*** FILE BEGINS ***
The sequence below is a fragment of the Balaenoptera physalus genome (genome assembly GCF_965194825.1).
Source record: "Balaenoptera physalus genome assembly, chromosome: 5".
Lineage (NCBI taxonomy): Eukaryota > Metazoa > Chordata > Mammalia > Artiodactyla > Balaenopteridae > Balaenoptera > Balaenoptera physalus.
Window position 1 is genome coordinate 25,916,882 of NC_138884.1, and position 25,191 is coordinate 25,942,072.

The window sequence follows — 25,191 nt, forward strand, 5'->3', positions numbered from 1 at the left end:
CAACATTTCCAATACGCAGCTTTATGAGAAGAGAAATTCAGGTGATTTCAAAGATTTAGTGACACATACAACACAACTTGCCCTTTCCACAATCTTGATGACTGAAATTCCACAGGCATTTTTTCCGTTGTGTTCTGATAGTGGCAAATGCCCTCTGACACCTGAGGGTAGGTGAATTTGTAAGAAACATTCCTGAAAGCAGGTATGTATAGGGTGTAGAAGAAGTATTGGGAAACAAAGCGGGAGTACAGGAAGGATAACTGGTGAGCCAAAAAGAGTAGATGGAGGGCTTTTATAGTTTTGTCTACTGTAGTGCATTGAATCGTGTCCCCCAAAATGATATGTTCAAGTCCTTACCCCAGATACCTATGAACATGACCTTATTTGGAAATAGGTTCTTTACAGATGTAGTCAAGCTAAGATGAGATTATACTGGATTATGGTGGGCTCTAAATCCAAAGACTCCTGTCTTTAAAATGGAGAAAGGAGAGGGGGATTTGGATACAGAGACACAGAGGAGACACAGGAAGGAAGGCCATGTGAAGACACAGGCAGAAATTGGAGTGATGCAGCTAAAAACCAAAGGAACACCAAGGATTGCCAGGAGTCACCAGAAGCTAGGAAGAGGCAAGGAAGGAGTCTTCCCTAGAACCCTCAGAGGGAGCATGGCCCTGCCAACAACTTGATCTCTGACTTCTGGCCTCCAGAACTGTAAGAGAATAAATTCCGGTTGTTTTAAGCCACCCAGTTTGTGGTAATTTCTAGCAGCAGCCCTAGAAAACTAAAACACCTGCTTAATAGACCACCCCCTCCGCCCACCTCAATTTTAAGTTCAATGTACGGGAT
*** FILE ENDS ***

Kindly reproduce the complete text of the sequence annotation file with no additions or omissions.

The sequence below is a fragment of the Balaenoptera physalus genome (genome assembly GCF_965194825.1).
Source record: "Balaenoptera physalus genome assembly, chromosome: 5".
Lineage (NCBI taxonomy): Eukaryota > Metazoa > Chordata > Mammalia > Artiodactyla > Balaenopteridae > Balaenoptera > Balaenoptera physalus.
Window position 1 is genome coordinate 25,916,882 of NC_138884.1, and position 25,191 is coordinate 25,942,072.

The window sequence follows — 25,191 nt, forward strand, 5'->3', positions numbered from 1 at the left end:
CAACATTTCCAATACGCAGCTTTATGAGAAGAGAAATTCAGGTGATTTCAAAGATTTAGTGACACATACAACACAACTTGCCCTTTCCACAATCTTGATGACTGAAATTCCACAGGCATTTTTTCCGTTGTGTTCTGATAGTGGCAAATGCCCTCTGACACCTGAGGGTAGGTGAATTTGTAAGAAACATTCCTGAAAGCAGGTATGTATAGGGTGTAGAAGAAGTATTGGGAAACAAAGCGGGAGTACAGGAAGGATAACTGGTGAGCCAAAAAGAGTAGATGGAGGGCTTTTATAGTTTTGTCTACTGTAGTGCATTGAATCGTGTCCCCCAAAATGATATGTTCAAGTCCTTACCCCAGATACCTATGAACATGACCTTATTTGGAAATAGGTTCTTTACAGATGTAGTCAAGCTAAGATGAGATTATACTGGATTATGGTGGGCTCTAAATCCAAAGACTCCTGTCTTTAAAATGGAGAAAGGAGAGGGGGATTTGGATACAGAGACACAGAGGAGACACAGGAAGGAAGGCCATGTGAAGACACAGGCAGAAATTGGAGTGATGCAGCTAAAAACCAAAGGAACACCAAGGATTGCCAGGAGTCACCAGAAGCTAGGAAGAGGCAAGGAAGGAGTCTTCCCTAGAACCCTCAGAGGGAGCATGGCCCTGCCAACAACTTGATCTCTGACTTCTGGCCTCCAGAACTGTAAGAGAATAAATTCCGGTTGTTTTAAGCCACCCAGTTTGTGGTAATTTCTAGCAGCAGCCCTAGAAAACTAAAACACCTGCTTAATAGACCACCCCCTCCGCCCACCTCAATTTTAAGTTCAATGTACGGGAT